Sports documentaries come a dime a dozen. With ESPN continuing their revelatory and definitive documentary series 30 For 30 (and the equally interesting ESPNW backed spin-off 9 For IX) the world of sport and cinema has never been more fruitful and vibrant.
One of the more interesting features to come out of this golden age of the sports documentary is the newly-released-on-Blu-ray feature film Venus And Serena. However, from first time directing duo Maiken Baird and Michelle Major, and producer Alex Gibney, this documentary turns its light on two subjects from a sport that rarely gets the publicity.
As the title obviously points to, the film follows the story of sisters Venus and Serena Williams, possibly the most influential and dominant female tennis players of all time. Narratively woven alongside the sisters and their 2011 season, we are given various talking head interviews interspersed with source archival footage ranging from the pair’s first days on the court up through their most recent accolades.
Their dominance shouldn’t be understated. Very much like a documentary like Michael Jordan To The Max, the film may lack the IMAX compositions of that film, but the blend of subject interviews and chats with those within the world the star(s) fills makes this proof that, for tennis, and female athletes, these two may very well be the most important names in history.
And it is in the directing duo’s direction and narrative structure that this context comes out. An otherwise standard documentary (even down to the nearly insufferable soundtrack from one Wyclef Jean), the drama comes in the dichotomy between a pair of sisters who, in their youth, became legends, only to lose some of that luster following a handful of injuries. Interviewees like John McEnroe and even one President Bill Clinton adorn this film, allowing for the film to have the necessary weight to really do these two amazing sisters justice.
I say amazing, because, as one will find within this film, their story is full of intrigue. Coming out of Compton, California, the chances of these two sisters making it big in tennis seemed unlikely from the get go. With a father who admits to using Venus and Serena’s tennis skills as a way to get the family out of their then troublesome community (a beat that is only briefly mentioned, despite being one of the more intriguing reveals, an admitted flaw in the feature), and a home life that would see their mother and father ultimately divorce, both halves of this split narrative hold within it a great deal of inherent drama and depth.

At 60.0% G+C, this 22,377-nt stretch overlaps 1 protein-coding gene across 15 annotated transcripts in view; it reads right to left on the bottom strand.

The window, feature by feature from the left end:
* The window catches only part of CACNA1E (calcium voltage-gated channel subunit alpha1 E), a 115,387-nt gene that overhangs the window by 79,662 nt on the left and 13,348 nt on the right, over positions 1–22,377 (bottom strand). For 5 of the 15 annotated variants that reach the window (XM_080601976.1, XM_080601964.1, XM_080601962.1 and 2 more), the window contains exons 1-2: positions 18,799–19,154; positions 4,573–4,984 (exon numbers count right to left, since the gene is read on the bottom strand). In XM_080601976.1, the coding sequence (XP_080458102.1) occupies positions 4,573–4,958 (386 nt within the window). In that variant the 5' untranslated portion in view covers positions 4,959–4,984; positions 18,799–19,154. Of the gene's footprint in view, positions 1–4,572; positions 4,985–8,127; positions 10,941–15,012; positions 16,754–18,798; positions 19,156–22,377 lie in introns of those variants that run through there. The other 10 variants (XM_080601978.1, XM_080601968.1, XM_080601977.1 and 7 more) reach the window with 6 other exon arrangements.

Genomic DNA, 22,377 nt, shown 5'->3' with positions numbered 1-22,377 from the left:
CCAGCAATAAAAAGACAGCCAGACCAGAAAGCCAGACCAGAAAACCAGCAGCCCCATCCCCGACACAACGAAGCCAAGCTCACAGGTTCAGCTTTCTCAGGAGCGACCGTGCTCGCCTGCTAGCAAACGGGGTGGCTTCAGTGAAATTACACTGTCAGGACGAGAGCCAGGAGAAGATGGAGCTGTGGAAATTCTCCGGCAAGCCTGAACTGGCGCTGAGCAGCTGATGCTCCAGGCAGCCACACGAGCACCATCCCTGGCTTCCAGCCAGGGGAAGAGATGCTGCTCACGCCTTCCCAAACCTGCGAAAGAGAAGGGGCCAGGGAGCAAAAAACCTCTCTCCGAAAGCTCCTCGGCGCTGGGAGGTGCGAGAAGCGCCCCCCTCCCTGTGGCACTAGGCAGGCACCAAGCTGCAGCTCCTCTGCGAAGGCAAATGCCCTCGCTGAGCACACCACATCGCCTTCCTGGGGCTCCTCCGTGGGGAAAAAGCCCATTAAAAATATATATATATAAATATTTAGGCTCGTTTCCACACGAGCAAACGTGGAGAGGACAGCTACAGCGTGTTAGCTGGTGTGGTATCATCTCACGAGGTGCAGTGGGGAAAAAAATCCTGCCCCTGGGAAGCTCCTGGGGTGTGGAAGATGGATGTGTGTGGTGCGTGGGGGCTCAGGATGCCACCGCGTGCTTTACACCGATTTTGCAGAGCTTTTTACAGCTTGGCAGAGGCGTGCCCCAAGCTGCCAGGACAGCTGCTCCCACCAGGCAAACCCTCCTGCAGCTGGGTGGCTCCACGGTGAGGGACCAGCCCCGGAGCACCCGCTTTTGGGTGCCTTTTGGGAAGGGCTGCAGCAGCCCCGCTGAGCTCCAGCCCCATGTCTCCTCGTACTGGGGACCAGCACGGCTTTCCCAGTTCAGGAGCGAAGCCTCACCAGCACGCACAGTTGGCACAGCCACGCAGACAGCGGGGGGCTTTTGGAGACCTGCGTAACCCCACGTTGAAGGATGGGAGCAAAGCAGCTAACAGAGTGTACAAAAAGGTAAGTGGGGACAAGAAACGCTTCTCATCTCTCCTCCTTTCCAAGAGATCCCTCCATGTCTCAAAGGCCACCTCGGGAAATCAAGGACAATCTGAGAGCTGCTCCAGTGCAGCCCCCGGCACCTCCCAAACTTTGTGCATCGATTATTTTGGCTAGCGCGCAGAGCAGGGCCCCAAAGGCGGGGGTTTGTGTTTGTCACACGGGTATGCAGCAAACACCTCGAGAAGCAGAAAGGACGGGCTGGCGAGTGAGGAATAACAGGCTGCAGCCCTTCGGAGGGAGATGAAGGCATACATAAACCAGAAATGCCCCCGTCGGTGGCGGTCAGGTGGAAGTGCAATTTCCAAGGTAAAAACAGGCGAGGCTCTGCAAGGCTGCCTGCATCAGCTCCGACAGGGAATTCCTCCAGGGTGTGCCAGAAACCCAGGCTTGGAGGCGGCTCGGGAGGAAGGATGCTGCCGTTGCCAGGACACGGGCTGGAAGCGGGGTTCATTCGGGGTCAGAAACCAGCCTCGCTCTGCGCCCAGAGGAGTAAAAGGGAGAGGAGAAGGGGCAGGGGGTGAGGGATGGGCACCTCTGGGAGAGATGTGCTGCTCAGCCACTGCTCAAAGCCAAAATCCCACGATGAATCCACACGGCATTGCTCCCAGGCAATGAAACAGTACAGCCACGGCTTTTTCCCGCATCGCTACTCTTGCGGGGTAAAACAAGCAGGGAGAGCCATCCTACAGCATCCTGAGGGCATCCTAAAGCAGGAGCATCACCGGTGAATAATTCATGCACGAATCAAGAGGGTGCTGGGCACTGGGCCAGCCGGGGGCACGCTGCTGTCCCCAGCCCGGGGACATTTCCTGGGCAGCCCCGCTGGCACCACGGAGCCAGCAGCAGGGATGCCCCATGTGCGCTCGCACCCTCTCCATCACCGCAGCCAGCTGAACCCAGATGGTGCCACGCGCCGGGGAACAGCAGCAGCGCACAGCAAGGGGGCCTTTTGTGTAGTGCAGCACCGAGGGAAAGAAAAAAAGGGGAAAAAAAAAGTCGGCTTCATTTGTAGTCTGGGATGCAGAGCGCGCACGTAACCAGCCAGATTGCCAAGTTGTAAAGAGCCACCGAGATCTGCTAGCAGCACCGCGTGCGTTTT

Aesthetically, it’s nothing groundbreaking. The blending of new and archival footage is seamless and the editing here is absolutely superb, but much of the film is spent watching as people speak to various moments in the lives of these two great athletes. Not willing to simply paint a God-like picture of these two legendary tennis players, the film does look at some of the more intimate aspects of their lives, ranging from Serena Williams’ various court outbursts or both sisters unwillingness to settle down until their careers are over, one of the greater aspects of an otherwise oddly standard sports documentary.
The film does also feel slightly overstuffed. Clocking in at just shy of 100 minutes, the film follows much of the lives of both Venus and Serena (despite the final act of the film being rather Serena Williams-centric), and features insights into everything from their impact as minority female athletes all the way to their impact as fashion icons, ultimately turning the film into something a bit too dense. Never allowing for any one narrative to full get fleshed out, there are glimpses at something far deeper under the cover here (particularly the involvement of their father Richard Williams in their lives), but the jumping from narrative beat to narrative beat can feel overwhelming for those not familiar with the dynamic duo.
Overall, sports fans will find a lot to mine from this picture, with those unfamiliar with this all-time great duo possibly being left rather cold. A tad too breezy for its own good, the competently crafted documentary is an interesting look at one of the most important sports families of all time. Ultimately forgettable, the documentary is now available in a solid Blu-ray from Magnolia. That includes trailers, interviews with both the film’s directors and more. It’s a solid home video release for a film that truly deserves it.